*Some coverage limitations apply. Non-Compliance: Vehicles with plates enrolled in an E-ZPass® electronic toll payment program must have accounts in compliance with the home toll authority; due to E-ZPass toll authority policies, TollGuard is unable to protect against violations related to non-compliance (e.g., negative account balance, expired credit card, transponder not in car, transponder misread due to excessive speed) issued by the home toll authority. Fleet customers will be liable for non-compliance-related violations issued to enrolled vehicles in the E-ZPass region. Toll Account Limits: Vehicles with plates enrolled in the Maryland E-ZPass or Washington Good to Go! toll programs may not be eligible for TollGuard enrollment; in those states, toll authority policies prohibit enrolling a plate on multiple toll accounts. Moving Violations: TollGuard does not protect against moving violations not related to unpaid tolls, such as exceeding the toll plaza speed limit. Fleet customers will be liable for any moving or parking violations not related to unpaid tolls issued to enrolled plates.

**Average toll violation penalty is based on the average penalty across all toll authorities weighted against violation frequency for each toll authority; toll violation penalties vary by region, ranging from $5 to $100 per violation event.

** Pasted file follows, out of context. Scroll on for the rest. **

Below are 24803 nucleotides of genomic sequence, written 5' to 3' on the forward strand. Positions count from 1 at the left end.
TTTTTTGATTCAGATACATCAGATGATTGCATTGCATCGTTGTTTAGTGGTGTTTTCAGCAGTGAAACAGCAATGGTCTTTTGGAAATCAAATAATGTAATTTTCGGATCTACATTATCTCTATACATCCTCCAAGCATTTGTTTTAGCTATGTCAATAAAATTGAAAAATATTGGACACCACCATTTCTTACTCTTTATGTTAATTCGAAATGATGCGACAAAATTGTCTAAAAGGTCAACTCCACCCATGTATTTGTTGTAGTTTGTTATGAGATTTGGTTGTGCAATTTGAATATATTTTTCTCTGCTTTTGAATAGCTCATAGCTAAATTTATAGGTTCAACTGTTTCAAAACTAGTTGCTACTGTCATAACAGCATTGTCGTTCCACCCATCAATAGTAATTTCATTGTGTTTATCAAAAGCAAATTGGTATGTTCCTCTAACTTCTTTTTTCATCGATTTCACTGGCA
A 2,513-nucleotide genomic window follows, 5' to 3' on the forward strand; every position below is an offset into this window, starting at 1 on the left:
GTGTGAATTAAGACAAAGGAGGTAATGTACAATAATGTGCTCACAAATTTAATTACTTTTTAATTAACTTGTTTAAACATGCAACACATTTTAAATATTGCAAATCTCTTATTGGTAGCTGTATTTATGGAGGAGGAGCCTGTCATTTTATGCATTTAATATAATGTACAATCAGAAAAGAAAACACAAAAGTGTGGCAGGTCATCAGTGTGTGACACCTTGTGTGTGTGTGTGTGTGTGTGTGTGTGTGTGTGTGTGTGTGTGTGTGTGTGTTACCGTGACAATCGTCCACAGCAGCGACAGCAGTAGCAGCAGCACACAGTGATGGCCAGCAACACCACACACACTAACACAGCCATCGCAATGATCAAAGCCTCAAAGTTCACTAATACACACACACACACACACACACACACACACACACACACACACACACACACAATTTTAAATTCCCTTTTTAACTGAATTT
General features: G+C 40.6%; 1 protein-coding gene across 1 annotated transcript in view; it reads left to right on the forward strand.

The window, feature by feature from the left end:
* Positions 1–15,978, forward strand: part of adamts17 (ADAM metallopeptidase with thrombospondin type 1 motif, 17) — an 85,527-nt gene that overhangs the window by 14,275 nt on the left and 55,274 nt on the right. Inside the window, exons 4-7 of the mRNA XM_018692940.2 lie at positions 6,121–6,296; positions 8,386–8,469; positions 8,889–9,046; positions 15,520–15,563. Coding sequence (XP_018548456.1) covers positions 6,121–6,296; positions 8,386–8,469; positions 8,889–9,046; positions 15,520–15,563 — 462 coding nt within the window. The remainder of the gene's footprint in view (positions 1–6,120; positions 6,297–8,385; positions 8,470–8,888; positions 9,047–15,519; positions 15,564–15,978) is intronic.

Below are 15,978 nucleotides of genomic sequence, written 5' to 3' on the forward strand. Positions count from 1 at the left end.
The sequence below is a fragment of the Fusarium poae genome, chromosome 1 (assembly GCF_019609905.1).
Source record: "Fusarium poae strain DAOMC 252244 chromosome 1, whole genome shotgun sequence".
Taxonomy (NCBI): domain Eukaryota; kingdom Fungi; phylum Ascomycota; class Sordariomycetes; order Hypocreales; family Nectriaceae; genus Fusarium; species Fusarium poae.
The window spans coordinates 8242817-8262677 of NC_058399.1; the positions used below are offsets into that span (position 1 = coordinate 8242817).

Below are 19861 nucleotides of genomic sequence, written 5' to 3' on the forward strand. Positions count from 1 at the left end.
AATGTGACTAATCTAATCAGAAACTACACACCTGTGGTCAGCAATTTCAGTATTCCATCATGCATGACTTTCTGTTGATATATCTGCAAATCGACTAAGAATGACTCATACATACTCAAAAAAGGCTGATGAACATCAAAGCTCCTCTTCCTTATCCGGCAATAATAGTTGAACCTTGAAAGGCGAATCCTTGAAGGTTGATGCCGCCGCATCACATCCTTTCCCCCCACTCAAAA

***The vehicle’s plate must be up to date in the TollGuard system.

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Fleet management companies often view their relationship with the corporations they serve through a hierarchical lens that begins with the fleet managers who hire them. Other stakeholders — such as procurement executives, human relations directors, and ultimately drivers — often play a less-direct role in any dialogue.

That may be changing at LeasePlan USA, the Alpharetta, Ga.-based fleet management company that’s been rethinking this connection point.

Since he joined LeasePlan in 2018, Felipe Smolka has been looking at ways to innovate how the company designs and thinks about the hundreds of thousands of daily drivers they manage. As the EVP of digital transformation, Smolka has led the company’s initiative in this area.